Here is a link to a long and excellent essay about the different worlds of professor and student of today. The first couple paragraphs set the stage:
At the beginning of school last fall, I ran into a student on the University of Virginia Lawn, not far from the famous statue of Homer instructing an admiring pupil. Homer’s student is in a toga. Mine was wearing wraparound sunglasses like Bono’s, black jeans, and a red T-shirt emblazoned with Chinese characters in white. Over his shoulder he carried his laptop.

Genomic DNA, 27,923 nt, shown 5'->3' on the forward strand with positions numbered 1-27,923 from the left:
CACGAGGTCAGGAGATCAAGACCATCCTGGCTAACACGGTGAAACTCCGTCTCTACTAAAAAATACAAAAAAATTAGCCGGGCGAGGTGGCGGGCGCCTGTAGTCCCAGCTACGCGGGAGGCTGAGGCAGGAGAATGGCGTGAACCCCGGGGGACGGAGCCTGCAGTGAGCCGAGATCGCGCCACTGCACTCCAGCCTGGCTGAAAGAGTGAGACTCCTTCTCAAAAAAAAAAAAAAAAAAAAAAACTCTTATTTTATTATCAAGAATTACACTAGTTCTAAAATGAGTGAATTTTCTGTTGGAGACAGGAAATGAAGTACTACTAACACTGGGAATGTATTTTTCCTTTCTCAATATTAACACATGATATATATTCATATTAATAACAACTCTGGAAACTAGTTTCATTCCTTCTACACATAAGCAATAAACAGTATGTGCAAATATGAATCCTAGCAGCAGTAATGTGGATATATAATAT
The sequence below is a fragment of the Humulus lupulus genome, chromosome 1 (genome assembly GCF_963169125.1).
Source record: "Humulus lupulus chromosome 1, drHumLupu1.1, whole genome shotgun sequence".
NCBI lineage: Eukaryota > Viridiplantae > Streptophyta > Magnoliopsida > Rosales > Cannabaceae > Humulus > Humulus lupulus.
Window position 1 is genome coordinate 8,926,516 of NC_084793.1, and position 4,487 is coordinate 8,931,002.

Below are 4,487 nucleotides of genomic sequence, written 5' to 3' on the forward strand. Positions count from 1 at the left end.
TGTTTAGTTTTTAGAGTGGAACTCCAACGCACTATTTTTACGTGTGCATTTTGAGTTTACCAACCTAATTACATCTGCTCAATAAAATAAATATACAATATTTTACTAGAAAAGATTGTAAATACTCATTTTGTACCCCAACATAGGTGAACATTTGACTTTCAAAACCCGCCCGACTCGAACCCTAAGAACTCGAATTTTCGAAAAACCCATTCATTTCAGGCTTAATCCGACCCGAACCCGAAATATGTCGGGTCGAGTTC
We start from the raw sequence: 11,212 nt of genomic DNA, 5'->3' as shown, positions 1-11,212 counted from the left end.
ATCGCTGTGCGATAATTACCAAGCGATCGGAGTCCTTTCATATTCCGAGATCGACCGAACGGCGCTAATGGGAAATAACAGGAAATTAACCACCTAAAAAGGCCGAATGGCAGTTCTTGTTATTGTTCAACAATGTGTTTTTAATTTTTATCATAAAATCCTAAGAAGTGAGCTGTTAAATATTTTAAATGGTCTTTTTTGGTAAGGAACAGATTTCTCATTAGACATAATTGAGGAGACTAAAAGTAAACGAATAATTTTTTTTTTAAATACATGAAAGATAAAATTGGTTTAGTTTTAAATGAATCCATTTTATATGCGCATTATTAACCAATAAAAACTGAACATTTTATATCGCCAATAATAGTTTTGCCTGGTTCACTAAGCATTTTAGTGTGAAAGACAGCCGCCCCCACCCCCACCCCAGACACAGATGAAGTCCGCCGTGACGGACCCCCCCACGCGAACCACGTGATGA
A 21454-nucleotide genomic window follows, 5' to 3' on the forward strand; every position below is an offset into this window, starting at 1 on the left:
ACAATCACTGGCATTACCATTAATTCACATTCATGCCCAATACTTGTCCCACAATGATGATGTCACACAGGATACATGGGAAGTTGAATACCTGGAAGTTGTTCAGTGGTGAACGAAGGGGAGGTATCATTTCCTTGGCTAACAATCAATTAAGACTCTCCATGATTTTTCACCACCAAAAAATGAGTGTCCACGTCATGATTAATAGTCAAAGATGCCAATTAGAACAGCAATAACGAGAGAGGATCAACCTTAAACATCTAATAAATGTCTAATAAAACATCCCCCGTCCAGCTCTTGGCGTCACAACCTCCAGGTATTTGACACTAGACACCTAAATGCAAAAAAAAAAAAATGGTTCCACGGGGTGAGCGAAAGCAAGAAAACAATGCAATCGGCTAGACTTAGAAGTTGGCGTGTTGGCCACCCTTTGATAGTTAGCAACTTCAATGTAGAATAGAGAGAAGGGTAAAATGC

We asked each other the usual question: What did you do over the summer? What he did, as I recall, was a brief internship at a well-regarded Internet publication, a six-country swing though Europe, then back to enjoy his family and home, reconnect with high-school friends, and work on recording a rock CD. What had I done? I had written five drafts of a chapter for a book on the last two years of Sigmund Freud’s life. I had traveled to Crozet, a few miles away, to get pizza. I’d sojourned overnight in Virginia Beach, the day after I woke up distressed because I couldn’t figure out how to begin my chapter. I’d driven to the beach, figured it out (I thought), and then I’d come home. My young friend looked at me with a mixture of awe and compassion. I felt a little like one of those aged men of the earth who populate Wordsworth’s poetry. One of them, the Old Cumberland Beggar, goes so slowly that you never actually see him move, but if you return to the spot where you first encountered him two hours past, lo, he has gone a little way down the road. The footprints are there to prove it.